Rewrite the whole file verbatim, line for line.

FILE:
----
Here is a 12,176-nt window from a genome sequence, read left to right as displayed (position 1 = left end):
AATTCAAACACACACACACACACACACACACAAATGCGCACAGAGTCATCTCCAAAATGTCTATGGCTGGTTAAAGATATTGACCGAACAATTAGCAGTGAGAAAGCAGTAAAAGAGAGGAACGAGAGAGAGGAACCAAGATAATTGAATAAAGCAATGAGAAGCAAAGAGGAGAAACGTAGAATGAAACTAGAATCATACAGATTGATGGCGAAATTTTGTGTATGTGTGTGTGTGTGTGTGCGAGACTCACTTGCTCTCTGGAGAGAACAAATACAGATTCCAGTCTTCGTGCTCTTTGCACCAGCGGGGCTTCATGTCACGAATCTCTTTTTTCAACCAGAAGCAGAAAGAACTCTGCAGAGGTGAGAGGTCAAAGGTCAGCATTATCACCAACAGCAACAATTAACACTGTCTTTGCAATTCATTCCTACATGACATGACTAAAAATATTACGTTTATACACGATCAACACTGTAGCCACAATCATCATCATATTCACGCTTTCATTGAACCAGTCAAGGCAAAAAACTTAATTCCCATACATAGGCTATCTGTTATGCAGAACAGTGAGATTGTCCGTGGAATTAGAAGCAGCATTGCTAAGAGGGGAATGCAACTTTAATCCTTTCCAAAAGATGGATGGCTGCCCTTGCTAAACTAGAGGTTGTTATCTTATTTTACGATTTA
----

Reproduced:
Here is a 12,176-nt window from a genome sequence, read left to right as displayed (position 1 = left end):
AATTCAAACACACACACACACACACACACACAAATGCGCACAGAGTCATCTCCAAAATGTCTATGGCTGGTTAAAGATATTGACCGAACAATTAGCAGTGAGAAAGCAGTAAAAGAGAGGAACGAGAGAGAGGAACCAAGATAATTGAATAAAGCAATGAGAAGCAAAGAGGAGAAACGTAGAATGAAACTAGAATCATACAGATTGATGGCGAAATTTTGTGTATGTGTGTGTGTGTGTGTGCGAGACTCACTTGCTCTCTGGAGAGAACAAATACAGATTCCAGTCTTCGTGCTCTTTGCACCAGCGGGGCTTCATGTCACGAATCTCTTTTTTCAACCAGAAGCAGAAAGAACTCTGCAGAGGTGAGAGGTCAAAGGTCAGCATTATCACCAACAGCAACAATTAACACTGTCTTTGCAATTCATTCCTACATGACATGACTAAAAATATTACGTTTATACACGATCAACACTGTAGCCACAATCATCATCATATTCACGCTTTCATTGAACCAGTCAAGGCAAAAAACTTAATTCCCATACATAGGCTATCTGTTATGCAGAACAGTGAGATTGTCCGTGGAATTAGAAGCAGCATTGCTAAGAGGGGAATGCAACTTTAATCCTTTCCAAAAGATGGATGGCTGCCCTTGCTAAACTAGAGGTTGTTATCTTATTTTACGATTTA